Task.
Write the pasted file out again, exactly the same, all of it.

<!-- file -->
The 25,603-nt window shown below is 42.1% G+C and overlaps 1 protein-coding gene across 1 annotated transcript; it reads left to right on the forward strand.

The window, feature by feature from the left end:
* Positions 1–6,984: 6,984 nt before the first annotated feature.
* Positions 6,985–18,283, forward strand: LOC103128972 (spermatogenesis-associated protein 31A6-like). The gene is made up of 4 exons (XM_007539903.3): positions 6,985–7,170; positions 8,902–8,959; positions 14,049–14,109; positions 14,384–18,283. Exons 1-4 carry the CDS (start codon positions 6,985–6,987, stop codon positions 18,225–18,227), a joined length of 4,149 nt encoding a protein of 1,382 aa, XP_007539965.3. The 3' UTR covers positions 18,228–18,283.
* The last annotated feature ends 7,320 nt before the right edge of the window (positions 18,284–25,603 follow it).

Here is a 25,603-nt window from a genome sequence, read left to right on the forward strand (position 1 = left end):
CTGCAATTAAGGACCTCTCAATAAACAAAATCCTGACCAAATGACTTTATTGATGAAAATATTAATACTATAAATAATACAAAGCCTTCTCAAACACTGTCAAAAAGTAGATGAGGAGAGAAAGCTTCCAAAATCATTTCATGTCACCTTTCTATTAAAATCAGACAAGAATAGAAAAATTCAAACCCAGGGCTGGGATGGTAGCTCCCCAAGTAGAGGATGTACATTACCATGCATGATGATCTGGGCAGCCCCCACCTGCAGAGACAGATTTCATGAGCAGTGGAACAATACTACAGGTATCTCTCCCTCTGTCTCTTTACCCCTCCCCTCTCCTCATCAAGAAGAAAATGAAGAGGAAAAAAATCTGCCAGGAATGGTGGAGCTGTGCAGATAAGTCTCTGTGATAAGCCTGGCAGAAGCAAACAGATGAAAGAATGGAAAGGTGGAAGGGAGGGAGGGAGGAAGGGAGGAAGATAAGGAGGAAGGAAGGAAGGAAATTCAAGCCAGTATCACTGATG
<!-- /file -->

The 25,603-nt window shown below is 42.1% G+C and overlaps 1 protein-coding gene across 1 annotated transcript; it reads left to right on the forward strand.

The window, feature by feature from the left end:
* Positions 1–6,984: 6,984 nt before the first annotated feature.
* Positions 6,985–18,283, forward strand: LOC103128972 (spermatogenesis-associated protein 31A6-like). The gene is made up of 4 exons (XM_007539903.3): positions 6,985–7,170; positions 8,902–8,959; positions 14,049–14,109; positions 14,384–18,283. Exons 1-4 carry the CDS (start codon positions 6,985–6,987, stop codon positions 18,225–18,227), a joined length of 4,149 nt encoding a protein of 1,382 aa, XP_007539965.3. The 3' UTR covers positions 18,228–18,283.
* The last annotated feature ends 7,320 nt before the right edge of the window (positions 18,284–25,603 follow it).

Here is a 25,603-nt window from a genome sequence, read left to right on the forward strand (position 1 = left end):
CTGCAATTAAGGACCTCTCAATAAACAAAATCCTGACCAAATGACTTTATTGATGAAAATATTAATACTATAAATAATACAAAGCCTTCTCAAACACTGTCAAAAAGTAGATGAGGAGAGAAAGCTTCCAAAATCATTTCATGTCACCTTTCTATTAAAATCAGACAAGAATAGAAAAATTCAAACCCAGGGCTGGGATGGTAGCTCCCCAAGTAGAGGATGTACATTACCATGCATGATGATCTGGGCAGCCCCCACCTGCAGAGACAGATTTCATGAGCAGTGGAACAATACTACAGGTATCTCTCCCTCTGTCTCTTTACCCCTCCCCTCTCCTCATCAAGAAGAAAATGAAGAGGAAAAAAATCTGCCAGGAATGGTGGAGCTGTGCAGATAAGTCTCTGTGATAAGCCTGGCAGAAGCAAACAGATGAAAGAATGGAAAGGTGGAAGGGAGGGAGGGAGGAAGGGAGGAAGATAAGGAGGAAGGAAGGAAGGAAATTCAAGCCAGTATCACTGATG